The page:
For Manuscript Submission, Check or Review Login please go to Submission Websites List.
For the academic login, please select your country in the dropdown list. You will be redirected to verify your credentials.
(+/–)3,4-Methylenedioxymethamphetamine (MDMA) Dose-Dependently Impairs Spatial Learning in the Morris Water Maze after Exposure of Rats to Different Five-Day Intervals from Birth to Postnatal Day TwentyVorhees C.V. · Schaefer T.L. · Skelton M.R. · Grace C.E. · Herring N.R. · Williams M.T.
Division of Neurology, Department of Pediatrics and Cincinnati Children’s Research Foundation, University of Cincinnati College of Medicine, Cincinnati, Ohio, USA
During postnatal days (PD) 11–20, (+/–)3,4-methylenedioxymethamphetamine (MDMA) treatment impairs egocentric and allocentric learning, and reduces spontaneous locomotor activity; however, it does not have these effects during PD 1–10. How the learning impairments relate to the stress hyporesponsive period (SHRP) is unknown. To test this association, the preweaning period was subdivided into 5-day periods from PD 1–20. Separate pups within each litter were injected subcutaneously with 0, 10, 15, 20, or 25 mg/kg MDMA ×4/day on PD 1–5, 6–10, 11–15, or 16–20, and tested as adults. The 3 highest MDMA dose groups showed reduced locomotor activity during the first 10 min (of 60 min), especially in the PD 1–5 and 6–10 dosing regimens. MDMA groups in all dosing regimens showed impaired allocentric learning in the Morris water maze (on acquisition and reversal, all MDMA groups were affected; on the small platform phase, the 2 high-dose groups were affected). No effects of MDMA were found on anxiety (elevated zero maze), novel object recognition, or egocentric learning (although a nonsignificant trend was observed). The Morris maze results did not support the idea that the SHRP is critical to the effects of MDMA on allocentric learning. However, since no effects on egocentric learning were found, but were apparent after PD 11–20 treatment, the results show that these 2 forms of learning have different exposure-duration sensitivities.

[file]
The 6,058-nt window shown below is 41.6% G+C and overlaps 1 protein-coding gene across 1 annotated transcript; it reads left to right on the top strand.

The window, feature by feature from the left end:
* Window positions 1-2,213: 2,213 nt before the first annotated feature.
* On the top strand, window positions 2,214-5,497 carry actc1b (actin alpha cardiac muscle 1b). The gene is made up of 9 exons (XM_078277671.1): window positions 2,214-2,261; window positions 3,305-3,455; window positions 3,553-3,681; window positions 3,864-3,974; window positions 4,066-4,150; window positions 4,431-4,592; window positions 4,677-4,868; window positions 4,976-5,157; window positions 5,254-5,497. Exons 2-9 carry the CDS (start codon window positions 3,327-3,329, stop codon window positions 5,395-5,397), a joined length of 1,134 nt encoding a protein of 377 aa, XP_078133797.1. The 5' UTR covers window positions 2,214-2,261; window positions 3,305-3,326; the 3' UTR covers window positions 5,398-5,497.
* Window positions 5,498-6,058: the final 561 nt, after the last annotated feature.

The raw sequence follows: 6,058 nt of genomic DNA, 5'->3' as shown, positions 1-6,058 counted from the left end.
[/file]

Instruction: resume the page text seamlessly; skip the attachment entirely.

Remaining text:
© 2009 S. Karger AG, Basel